Snow muffles rescue work in Japan’s devastated northeast

Firefighters search for survivors in the snow in Minamisanriku, northern Japan on Wednesday, March 16 after Friday’s earthquake and tsunami. (AP Photo)
SENDAI, Japan, March 16 (Reuters): Heavy snow blanketed Japan's devastated northeast on Wednesday, hindering rescue workers and adding to the woes of the few, mainly elderly, residents who remained in the area worst hit by last week's massive earthquake and tsunami. In Sendai, once a city but now a water-logged wasteland, firefighters and relief teams sifted through mounds of rubble, hoping to find any sign of life.
But, like in most other towns, rescuers just pulled out body after body, which they wrapped in brightly colored blankets and lined up neatly against the grey, grim landscape. "The strong smell of bodies and the dirty seawater make search extremely difficult," said Yin Guanghui, a member of a Chinese rescue team working in the battered town of Ofunato.
"Powerful waves in the tsunami would repeatedly hit houses in the area. Anyone trapped under the debris would be drown in no time, without any chance to survive." Japanese media said at least two people were pulled alive from the rubble, more than 72 hours after the earthquake and tsunami struck. But rescue officials said the snow weakened what little chance they had of finding any more survivors.
"Snow has just come down in a blanket. Visibility is just 40 meters," said Patrick Fuller of the International Red Cross Federation from what remained of Otsuchi, a fishing hamlet. "People are still working, the army is out here. But the fire service has taken off because they are worried they won't get back to their base because of the snow."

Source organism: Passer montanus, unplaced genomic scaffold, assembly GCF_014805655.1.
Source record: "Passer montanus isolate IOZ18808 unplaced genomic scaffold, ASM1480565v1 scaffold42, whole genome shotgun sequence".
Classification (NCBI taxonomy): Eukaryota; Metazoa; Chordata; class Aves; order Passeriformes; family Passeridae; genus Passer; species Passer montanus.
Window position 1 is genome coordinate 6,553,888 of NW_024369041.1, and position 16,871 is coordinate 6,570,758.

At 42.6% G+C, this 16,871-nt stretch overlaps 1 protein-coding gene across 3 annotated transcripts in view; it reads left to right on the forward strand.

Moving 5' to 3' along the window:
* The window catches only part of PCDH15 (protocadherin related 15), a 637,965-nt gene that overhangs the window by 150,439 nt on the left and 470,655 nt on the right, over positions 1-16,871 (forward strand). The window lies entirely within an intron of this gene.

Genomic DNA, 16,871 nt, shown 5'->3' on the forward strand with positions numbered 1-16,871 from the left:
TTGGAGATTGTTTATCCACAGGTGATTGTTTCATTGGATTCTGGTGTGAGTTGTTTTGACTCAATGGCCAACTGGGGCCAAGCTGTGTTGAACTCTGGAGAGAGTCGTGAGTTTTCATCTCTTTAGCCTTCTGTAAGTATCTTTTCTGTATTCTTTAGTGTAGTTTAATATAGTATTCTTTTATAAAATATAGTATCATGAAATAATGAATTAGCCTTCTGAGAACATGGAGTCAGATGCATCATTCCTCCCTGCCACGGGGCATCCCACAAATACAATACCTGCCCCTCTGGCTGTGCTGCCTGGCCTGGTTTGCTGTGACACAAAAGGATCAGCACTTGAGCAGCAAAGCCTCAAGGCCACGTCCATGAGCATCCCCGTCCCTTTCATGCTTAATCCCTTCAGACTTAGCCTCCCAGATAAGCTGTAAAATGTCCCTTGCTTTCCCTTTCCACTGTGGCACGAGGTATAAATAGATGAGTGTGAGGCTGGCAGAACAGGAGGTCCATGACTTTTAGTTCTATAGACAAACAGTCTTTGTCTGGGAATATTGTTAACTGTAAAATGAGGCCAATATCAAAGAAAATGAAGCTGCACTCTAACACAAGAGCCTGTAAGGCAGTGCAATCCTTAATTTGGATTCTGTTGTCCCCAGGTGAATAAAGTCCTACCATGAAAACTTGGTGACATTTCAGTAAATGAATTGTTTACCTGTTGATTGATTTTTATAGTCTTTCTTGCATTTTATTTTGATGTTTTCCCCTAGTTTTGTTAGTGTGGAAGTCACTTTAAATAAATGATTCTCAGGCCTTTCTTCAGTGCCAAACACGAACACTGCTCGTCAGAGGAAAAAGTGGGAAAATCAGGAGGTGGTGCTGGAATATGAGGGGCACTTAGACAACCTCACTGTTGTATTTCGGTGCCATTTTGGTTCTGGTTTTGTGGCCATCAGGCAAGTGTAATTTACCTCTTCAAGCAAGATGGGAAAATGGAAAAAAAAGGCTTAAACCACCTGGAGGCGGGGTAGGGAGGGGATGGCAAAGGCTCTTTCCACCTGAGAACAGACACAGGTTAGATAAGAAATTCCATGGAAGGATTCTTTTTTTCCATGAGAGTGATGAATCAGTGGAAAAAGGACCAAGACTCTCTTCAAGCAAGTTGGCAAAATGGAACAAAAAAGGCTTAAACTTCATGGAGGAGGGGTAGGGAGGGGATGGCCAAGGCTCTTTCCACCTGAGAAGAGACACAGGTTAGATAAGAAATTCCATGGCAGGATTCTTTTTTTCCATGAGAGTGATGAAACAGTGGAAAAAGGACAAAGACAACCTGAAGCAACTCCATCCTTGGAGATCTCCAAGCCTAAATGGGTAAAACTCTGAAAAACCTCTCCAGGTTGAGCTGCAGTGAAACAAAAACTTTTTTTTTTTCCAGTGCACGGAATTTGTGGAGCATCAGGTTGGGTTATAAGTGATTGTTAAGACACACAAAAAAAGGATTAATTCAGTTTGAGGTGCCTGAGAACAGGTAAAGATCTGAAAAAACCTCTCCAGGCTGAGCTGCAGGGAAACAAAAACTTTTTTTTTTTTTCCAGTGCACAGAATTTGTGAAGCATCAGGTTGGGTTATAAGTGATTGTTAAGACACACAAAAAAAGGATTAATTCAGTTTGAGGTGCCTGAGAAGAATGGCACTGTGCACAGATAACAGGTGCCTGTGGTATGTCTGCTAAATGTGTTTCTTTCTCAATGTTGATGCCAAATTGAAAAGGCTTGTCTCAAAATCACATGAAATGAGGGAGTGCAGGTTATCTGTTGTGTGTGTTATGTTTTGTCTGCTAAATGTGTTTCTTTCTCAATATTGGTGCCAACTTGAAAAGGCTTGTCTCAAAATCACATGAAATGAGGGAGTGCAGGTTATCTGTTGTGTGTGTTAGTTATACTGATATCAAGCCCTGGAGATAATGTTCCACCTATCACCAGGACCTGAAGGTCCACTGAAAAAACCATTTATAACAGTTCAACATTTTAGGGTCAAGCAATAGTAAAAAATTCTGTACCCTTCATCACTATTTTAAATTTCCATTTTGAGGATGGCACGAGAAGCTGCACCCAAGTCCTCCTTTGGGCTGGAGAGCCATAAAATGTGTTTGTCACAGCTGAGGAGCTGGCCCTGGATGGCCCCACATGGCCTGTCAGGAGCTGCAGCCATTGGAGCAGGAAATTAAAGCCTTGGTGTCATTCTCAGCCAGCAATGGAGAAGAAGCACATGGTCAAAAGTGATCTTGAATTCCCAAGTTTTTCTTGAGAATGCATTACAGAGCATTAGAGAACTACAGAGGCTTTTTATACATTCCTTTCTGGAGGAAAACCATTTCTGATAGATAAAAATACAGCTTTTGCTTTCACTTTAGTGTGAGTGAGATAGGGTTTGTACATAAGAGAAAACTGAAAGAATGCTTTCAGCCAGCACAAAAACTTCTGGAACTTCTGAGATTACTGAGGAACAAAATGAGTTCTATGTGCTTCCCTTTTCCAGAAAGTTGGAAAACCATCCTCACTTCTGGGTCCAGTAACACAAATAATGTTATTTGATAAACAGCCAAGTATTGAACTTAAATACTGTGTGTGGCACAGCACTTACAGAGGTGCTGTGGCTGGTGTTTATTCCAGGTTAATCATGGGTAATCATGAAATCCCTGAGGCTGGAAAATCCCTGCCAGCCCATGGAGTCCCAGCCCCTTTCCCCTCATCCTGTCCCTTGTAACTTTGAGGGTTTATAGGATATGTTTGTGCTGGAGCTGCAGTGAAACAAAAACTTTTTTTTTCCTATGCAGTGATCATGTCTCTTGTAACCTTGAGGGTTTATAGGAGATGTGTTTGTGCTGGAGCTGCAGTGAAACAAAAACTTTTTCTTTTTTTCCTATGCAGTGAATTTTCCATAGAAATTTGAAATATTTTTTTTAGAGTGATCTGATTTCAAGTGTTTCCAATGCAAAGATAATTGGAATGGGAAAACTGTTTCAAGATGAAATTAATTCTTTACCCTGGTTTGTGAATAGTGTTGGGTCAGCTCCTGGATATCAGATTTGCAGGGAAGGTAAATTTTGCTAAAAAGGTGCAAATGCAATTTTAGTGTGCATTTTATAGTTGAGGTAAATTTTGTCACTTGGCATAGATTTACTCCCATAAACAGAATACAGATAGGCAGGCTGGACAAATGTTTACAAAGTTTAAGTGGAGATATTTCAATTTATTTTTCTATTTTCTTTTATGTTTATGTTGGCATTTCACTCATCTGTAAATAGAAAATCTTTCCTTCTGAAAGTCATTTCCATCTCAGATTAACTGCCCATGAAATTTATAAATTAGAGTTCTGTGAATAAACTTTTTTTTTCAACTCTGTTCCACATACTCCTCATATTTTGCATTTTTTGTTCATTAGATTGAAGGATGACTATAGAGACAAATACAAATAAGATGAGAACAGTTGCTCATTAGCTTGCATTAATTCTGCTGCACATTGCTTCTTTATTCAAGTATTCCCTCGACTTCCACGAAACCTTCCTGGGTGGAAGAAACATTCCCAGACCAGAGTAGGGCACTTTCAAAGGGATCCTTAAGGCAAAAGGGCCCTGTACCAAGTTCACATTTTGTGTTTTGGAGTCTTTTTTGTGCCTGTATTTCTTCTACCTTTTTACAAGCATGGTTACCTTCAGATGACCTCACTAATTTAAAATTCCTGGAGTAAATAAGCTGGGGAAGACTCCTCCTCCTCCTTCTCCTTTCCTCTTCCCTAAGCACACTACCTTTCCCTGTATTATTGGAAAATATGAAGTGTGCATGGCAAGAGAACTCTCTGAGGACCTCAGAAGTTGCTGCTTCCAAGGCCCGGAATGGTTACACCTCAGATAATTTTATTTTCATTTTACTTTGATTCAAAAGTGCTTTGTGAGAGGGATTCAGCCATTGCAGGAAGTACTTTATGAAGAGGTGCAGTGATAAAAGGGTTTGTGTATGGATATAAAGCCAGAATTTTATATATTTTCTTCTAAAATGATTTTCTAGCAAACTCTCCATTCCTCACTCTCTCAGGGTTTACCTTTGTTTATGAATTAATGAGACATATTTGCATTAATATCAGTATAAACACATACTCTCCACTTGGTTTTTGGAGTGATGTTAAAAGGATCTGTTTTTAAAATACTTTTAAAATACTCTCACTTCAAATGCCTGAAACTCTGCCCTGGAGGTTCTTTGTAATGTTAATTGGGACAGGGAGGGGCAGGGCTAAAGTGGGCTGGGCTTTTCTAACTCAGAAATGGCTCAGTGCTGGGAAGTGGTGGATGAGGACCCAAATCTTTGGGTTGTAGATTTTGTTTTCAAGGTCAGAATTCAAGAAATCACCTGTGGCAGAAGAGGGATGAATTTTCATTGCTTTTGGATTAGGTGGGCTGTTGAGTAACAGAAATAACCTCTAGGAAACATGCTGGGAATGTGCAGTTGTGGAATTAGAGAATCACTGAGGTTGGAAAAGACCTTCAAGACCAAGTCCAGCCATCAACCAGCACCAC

Officials estimate Friday's earthquake and tsunami have killed at least 10,000 people, with thousands missing. Those who did survive lost everything they owned and now face shortages of food and water, no electricity or heating and frequent aftershocks -- some as strong as a magnitude -- that have rattled the country.
The meteorology agency said temperatures could drop as low as -2 Celsius (28 Fahrenheit) in Sendai on Wednesday.
Radiation from quake-hit Japanese nuke plant won't reach US: Obama

US President Barack Obama has said that he was not worried about radiation from the quake hit Japanese nuclear power plant reaching Hawaii. Asked about whether he is worried about the radiation from Japan reaching the US shores, Obama said, "No. I've been assured that it...any nuclear release dissipates by the time it gets even to Hawaii, much less to the mainland of the US."
"I do think it's important for us to think through constantly how we can improve nuclear technologies to deal with additional safety concerns," Obama said when asked about the safety of nuclear plants in the US during an interview with a Pittsburgh television station. "We constantly monitor - I asked this question of our nuclear regulatory commission. We constantly monitor seismic activity," he said. Obama said all energy sources have downsides and none are foolproof, adding that the US learned that last summer during the massive oil spill in the Gulf of Mexico.
Earlier in the day, Energy Secretary Steven Chu announced that the Department of Energy has offered Japan an aerial measuring system capability, including detectors and analytical equipment used to provide assessments of contamination on the ground. In total, the DOE team includes 34 people. "We have offered our Japanese friends disaster response experts, search and rescue teams, technical advisors with nuclear expertise, and logistical support from the United States military," White House Press Secretary Jay Carney said.